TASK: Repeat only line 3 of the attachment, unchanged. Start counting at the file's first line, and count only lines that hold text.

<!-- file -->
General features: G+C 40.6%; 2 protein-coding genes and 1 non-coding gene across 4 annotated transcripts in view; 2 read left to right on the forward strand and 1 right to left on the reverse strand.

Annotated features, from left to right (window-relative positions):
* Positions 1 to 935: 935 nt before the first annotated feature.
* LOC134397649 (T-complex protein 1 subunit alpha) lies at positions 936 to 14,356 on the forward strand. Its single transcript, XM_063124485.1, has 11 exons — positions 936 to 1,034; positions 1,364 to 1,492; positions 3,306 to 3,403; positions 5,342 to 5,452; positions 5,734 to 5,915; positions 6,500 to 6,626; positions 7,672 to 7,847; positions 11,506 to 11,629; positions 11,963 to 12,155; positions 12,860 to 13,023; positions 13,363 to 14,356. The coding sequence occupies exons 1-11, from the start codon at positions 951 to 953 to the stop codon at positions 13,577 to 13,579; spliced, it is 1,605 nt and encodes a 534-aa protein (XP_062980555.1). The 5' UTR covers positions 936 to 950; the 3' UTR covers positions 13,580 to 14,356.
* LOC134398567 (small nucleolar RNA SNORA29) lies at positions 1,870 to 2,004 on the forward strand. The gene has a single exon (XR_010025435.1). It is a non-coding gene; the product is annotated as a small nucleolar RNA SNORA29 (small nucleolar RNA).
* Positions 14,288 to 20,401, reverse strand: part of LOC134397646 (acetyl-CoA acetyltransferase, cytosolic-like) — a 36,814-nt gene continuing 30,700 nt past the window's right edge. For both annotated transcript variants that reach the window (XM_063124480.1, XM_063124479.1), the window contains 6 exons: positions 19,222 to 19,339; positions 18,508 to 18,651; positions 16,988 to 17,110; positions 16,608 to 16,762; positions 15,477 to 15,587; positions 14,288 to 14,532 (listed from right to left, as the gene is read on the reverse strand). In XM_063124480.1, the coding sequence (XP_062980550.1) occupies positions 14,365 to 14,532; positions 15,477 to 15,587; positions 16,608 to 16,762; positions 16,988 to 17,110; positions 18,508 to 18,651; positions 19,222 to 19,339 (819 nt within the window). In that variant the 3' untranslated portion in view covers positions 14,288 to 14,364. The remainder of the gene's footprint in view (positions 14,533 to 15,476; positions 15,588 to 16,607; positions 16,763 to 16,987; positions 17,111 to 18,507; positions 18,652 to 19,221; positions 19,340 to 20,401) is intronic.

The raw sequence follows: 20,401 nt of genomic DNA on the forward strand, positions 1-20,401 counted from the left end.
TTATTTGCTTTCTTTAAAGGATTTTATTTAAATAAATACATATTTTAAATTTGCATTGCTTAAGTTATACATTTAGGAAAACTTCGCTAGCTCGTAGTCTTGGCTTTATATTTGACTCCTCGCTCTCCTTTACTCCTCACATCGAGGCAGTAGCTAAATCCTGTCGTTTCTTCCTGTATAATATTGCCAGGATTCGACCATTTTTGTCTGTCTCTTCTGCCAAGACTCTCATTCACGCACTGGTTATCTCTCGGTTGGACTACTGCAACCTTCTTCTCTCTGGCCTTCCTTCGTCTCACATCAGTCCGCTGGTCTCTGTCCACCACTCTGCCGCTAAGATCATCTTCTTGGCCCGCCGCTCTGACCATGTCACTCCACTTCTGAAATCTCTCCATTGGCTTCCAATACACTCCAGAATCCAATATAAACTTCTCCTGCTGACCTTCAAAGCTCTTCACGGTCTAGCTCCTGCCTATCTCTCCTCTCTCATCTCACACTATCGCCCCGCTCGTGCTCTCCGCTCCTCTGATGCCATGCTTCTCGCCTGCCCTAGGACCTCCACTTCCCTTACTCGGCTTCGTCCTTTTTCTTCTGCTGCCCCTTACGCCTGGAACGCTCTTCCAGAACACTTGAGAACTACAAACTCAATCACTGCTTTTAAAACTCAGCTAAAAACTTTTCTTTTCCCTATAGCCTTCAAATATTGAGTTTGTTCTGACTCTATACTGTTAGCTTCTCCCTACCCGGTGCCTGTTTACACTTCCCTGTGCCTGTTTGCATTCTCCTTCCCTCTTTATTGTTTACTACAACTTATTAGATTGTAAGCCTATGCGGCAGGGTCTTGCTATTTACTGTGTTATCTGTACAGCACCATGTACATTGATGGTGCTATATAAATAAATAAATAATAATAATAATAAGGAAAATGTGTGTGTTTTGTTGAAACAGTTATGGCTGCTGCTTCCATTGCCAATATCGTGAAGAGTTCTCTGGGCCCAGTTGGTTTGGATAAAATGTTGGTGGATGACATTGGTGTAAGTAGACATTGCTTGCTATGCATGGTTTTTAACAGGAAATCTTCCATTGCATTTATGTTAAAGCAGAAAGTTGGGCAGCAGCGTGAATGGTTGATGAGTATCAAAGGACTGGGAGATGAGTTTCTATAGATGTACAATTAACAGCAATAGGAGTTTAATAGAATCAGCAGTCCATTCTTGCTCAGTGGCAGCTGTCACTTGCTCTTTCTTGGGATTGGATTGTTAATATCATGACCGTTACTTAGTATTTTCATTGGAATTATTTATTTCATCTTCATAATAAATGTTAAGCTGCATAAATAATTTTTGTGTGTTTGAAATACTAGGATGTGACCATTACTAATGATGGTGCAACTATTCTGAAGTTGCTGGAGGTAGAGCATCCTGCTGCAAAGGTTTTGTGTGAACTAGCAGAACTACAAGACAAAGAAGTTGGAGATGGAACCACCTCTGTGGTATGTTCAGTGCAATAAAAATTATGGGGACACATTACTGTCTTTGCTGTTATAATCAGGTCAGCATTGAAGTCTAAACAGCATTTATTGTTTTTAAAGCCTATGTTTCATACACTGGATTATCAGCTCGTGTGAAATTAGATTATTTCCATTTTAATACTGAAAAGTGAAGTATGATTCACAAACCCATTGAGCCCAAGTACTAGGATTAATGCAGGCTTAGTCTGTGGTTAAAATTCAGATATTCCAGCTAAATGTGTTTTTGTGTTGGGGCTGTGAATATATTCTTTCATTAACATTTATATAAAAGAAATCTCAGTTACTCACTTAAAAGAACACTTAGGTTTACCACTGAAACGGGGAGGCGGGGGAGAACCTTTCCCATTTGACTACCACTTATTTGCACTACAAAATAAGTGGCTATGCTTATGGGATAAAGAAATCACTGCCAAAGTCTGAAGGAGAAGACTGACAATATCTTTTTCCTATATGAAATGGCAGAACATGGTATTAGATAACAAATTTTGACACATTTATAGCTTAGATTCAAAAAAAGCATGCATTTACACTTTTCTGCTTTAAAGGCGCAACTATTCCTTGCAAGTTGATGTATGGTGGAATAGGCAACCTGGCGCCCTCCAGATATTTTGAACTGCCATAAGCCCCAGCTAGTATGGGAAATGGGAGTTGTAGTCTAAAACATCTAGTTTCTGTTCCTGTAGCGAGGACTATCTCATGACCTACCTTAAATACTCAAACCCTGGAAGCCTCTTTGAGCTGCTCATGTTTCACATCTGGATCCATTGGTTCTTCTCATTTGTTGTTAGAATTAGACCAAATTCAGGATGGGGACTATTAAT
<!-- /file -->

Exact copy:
* Positions 1 to 935: 935 nt before the first annotated feature.